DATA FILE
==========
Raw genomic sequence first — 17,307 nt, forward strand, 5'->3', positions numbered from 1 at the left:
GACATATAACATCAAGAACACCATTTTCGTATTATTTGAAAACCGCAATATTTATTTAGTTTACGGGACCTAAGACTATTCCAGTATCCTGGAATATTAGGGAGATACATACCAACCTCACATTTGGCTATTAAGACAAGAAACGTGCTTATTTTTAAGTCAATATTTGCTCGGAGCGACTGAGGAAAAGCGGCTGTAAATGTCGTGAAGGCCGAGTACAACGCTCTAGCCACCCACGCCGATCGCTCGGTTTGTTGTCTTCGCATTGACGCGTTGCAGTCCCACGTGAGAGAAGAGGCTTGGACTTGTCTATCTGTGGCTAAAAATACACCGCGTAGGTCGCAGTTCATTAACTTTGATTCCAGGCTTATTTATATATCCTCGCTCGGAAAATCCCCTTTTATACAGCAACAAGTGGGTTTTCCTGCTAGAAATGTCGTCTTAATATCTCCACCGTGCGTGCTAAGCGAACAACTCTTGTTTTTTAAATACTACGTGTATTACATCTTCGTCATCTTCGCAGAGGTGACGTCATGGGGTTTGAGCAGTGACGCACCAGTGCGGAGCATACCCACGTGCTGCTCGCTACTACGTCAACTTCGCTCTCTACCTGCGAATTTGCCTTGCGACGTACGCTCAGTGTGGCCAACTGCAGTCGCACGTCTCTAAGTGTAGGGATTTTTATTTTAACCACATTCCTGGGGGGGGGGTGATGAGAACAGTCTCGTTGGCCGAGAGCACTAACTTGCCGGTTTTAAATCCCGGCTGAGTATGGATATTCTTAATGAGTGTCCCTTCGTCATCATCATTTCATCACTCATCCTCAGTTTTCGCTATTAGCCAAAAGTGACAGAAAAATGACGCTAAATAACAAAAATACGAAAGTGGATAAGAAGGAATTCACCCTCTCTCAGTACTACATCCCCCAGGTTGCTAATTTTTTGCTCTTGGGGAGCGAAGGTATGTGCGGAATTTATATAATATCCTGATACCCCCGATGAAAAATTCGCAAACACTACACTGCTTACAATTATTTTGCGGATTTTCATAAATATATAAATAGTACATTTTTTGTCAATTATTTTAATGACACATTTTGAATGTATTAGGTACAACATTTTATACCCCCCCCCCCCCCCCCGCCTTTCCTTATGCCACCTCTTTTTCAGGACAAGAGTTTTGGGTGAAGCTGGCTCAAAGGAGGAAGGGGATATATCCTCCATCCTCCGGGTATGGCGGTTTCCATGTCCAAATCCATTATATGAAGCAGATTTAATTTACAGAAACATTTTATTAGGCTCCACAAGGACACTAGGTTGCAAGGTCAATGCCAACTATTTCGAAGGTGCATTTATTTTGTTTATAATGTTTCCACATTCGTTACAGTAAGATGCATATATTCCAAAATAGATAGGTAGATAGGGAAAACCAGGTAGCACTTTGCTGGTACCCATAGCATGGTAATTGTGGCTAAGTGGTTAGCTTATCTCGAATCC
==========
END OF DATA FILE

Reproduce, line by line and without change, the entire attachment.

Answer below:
Raw genomic sequence first — 17,307 nt, forward strand, 5'->3', positions numbered from 1 at the left:
GACATATAACATCAAGAACACCATTTTCGTATTATTTGAAAACCGCAATATTTATTTAGTTTACGGGACCTAAGACTATTCCAGTATCCTGGAATATTAGGGAGATACATACCAACCTCACATTTGGCTATTAAGACAAGAAACGTGCTTATTTTTAAGTCAATATTTGCTCGGAGCGACTGAGGAAAAGCGGCTGTAAATGTCGTGAAGGCCGAGTACAACGCTCTAGCCACCCACGCCGATCGCTCGGTTTGTTGTCTTCGCATTGACGCGTTGCAGTCCCACGTGAGAGAAGAGGCTTGGACTTGTCTATCTGTGGCTAAAAATACACCGCGTAGGTCGCAGTTCATTAACTTTGATTCCAGGCTTATTTATATATCCTCGCTCGGAAAATCCCCTTTTATACAGCAACAAGTGGGTTTTCCTGCTAGAAATGTCGTCTTAATATCTCCACCGTGCGTGCTAAGCGAACAACTCTTGTTTTTTAAATACTACGTGTATTACATCTTCGTCATCTTCGCAGAGGTGACGTCATGGGGTTTGAGCAGTGACGCACCAGTGCGGAGCATACCCACGTGCTGCTCGCTACTACGTCAACTTCGCTCTCTACCTGCGAATTTGCCTTGCGACGTACGCTCAGTGTGGCCAACTGCAGTCGCACGTCTCTAAGTGTAGGGATTTTTATTTTAACCACATTCCTGGGGGGGGGGTGATGAGAACAGTCTCGTTGGCCGAGAGCACTAACTTGCCGGTTTTAAATCCCGGCTGAGTATGGATATTCTTAATGAGTGTCCCTTCGTCATCATCATTTCATCACTCATCCTCAGTTTTCGCTATTAGCCAAAAGTGACAGAAAAATGACGCTAAATAACAAAAATACGAAAGTGGATAAGAAGGAATTCACCCTCTCTCAGTACTACATCCCCCAGGTTGCTAATTTTTTGCTCTTGGGGAGCGAAGGTATGTGCGGAATTTATATAATATCCTGATACCCCCGATGAAAAATTCGCAAACACTACACTGCTTACAATTATTTTGCGGATTTTCATAAATATATAAATAGTACATTTTTTGTCAATTATTTTAATGACACATTTTGAATGTATTAGGTACAACATTTTATACCCCCCCCCCCCCCCCCGCCTTTCCTTATGCCACCTCTTTTTCAGGACAAGAGTTTTGGGTGAAGCTGGCTCAAAGGAGGAAGGGGATATATCCTCCATCCTCCGGGTATGGCGGTTTCCATGTCCAAATCCATTATATGAAGCAGATTTAATTTACAGAAACATTTTATTAGGCTCCACAAGGACACTAGGTTGCAAGGTCAATGCCAACTATTTCGAAGGTGCATTTATTTTGTTTATAATGTTTCCACATTCGTTACAGTAAGATGCATATATTCCAAAATAGATAGGTAGATAGGGAAAACCAGGTAGCACTTTGCTGGTACCCATAGCATGGTAATTGTGGCTAAGTGGTTAGCTTATCTCGAATCC